Heather Stephens

I met Christine earlier this summer at Northeast Bird Camp and later again at Bruce Camp in Flagstaff. At Bruce Camp, we were driving out to Hart Prairie to do a run through the aspens and started sharing stories in the van. By the time we reached the trail, Christine had everyone in tears. As a detective who specializes in victim crimes, sexual assault, and crimes against children, she has seen A LOT throughout her life and she shared just one small piece of it with us. We stepped onto the trail that day carrying the burden of her story with us, and shook it out on a five mile run. Knowing Christine had more to tell, we asked her to share her story with us. Hear more from Christine on the power of running as an outlet and key to survival. 



Survivor...we are all survivors. Survivors of life and the challenges we have faced. We each have our own path that has shaped the person we are today. Sometimes it’s our choices that shape the path but sometimes it’s the choices of others that shape the path for us.  I am a survivor of child sexual abuse. The abuse happened during a good portion of my childhood and for reasons I’ll never understand, I never told anyone. This choice to keep a secret, whether I even knew that I had a different choice, shaped my life for years, too many years.  It took me a long time to learn how to be a survivor and not a victim. 

What most people don’t know or understand is that the secrets and the abuse have lasting effects on my daily life. I learned at an early age to smile and act happy and everyone will believe that everything is ok. This worked for me and no one ever asked questions. So in the dark I struggled with my self-esteem, body image and fluctuating weight, and feeling safe. But even more important than those, I struggled with trusting anyone, knowing to how to love and build relationships.   

Growing up I did well in school and played sports. I went to college and played sports. I always wanted to feel a part of something, that way I never had to be alone. My college years were the darkest for me. I was struggling to understand the things that happened and why I never told anyone. Why did I choose to keep this secret to myself? I didn’t know right away but I quickly figured out that something bad was happening to me. There were a handful of adults that I thought about telling through the years but I could never actually get the courage to say the words out loud. As I struggled through the four years of college, I kept focusing on one thing.  I needed to find a way to help end the cycle. I thought if I could be that person for just one other person, it would somehow give me the justice that I needed.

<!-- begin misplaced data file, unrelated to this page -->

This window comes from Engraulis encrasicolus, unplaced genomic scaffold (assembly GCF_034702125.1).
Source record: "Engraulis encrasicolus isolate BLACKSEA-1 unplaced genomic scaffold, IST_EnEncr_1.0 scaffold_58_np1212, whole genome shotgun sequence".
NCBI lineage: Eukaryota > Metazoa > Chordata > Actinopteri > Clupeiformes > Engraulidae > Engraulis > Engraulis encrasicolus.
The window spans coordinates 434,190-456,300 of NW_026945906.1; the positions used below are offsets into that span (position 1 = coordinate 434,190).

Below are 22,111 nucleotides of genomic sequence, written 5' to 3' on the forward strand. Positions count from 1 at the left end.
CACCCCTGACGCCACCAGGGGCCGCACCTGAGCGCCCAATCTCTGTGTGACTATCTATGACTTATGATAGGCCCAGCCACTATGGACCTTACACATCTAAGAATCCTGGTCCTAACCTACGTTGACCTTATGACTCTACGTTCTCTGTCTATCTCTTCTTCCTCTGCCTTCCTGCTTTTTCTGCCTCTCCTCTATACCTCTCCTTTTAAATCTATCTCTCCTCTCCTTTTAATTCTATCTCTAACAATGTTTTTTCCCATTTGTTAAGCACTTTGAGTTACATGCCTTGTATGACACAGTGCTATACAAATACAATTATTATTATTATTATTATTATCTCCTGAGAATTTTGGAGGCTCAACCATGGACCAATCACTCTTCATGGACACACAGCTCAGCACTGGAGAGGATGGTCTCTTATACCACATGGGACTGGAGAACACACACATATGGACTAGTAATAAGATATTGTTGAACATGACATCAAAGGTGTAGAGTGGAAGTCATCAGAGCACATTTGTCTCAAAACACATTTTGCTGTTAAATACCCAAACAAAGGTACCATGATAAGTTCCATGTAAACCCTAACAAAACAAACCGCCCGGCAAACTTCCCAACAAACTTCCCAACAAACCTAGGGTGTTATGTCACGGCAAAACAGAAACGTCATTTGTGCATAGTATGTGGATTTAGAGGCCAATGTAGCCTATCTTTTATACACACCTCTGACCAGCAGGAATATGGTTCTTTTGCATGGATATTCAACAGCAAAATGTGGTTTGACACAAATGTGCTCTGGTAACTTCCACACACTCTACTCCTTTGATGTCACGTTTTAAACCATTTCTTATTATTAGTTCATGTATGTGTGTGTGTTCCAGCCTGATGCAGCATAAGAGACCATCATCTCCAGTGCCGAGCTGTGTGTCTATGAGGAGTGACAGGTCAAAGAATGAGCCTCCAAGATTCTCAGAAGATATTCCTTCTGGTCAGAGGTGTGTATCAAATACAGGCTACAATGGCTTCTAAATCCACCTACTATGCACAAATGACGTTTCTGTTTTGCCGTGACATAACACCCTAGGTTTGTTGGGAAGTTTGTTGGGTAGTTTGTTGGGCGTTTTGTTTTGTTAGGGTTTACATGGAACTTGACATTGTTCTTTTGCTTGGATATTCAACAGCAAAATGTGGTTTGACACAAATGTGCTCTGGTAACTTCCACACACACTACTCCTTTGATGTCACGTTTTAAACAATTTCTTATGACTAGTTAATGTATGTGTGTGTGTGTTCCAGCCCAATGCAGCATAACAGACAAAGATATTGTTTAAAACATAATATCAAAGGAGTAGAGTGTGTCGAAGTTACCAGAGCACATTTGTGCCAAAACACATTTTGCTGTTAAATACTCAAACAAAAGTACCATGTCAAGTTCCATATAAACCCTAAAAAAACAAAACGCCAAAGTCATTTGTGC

So I became a police officer. I am currently a detective who specializes in special victim crimes; sexual assaults, crimes against children, and high-risk domestic violence.  For the past 15 years I have dedicated myself to helping victims, and most importantly victims of sexual assaults. I have been that person for hundreds of victims. I teach other police officers and fire fighters how to work with victims and investigate sexual assaults, in the hopes of making the process easier for the victims and encourage others to come forward. Through my work and volunteering I began to heal. 


This photo is from 2010 I when I helped catch a serial bank robber. My partner and I saw him rob the bank, got in a car chase with him and then apprehended him. In the car at the time of the bank robbery, car chase and arrest was his young daughter. The stolen money was found in her car seat. This picture is me in plain clothes holding his young daughter on the side of the road just after he was taken into custody. 

Eight years ago I began running. I never enjoyed running and the only time I ever ran was when it was required for the sport I was playing. In September of 2008 I registered for a 5K race because the cause was very important to me. I went to the race thinking this is going to be a piece of cake, how hard can it be?  Well I struggled through the 3.1 miles and was determine to improve. I stayed with the running and slowly began to improve but it began my next phase of healing.  


I finally found a healthier outlet for the frustrations of life. Running changed my life.  With the help of running and an amazing therapist, I learned how to love myself. I became more confident and as a great bonus, lost some unwanted weight.  I developed friendships and fell in love. As the years and miles went by the wounds healed. I shared my past on a long run with one of my running partners and it was a relief but the best part was that it did not change anything after. I shared my story a few more times while running and support has been endless. Since 2012 I have run three marathons, eighteen half marathons and too many count 5Ks. I have never won a race or even placed in my age group but I am winning every time I cross the finish line, I’m taking my life back.       

Through the years I have learned to always be kind because you never know what people are dealing with, to help others because there is always someone struggling a little more than you, and find something that feeds your passion.

- Christine Hornby

October 05, 2016 — jbarnard

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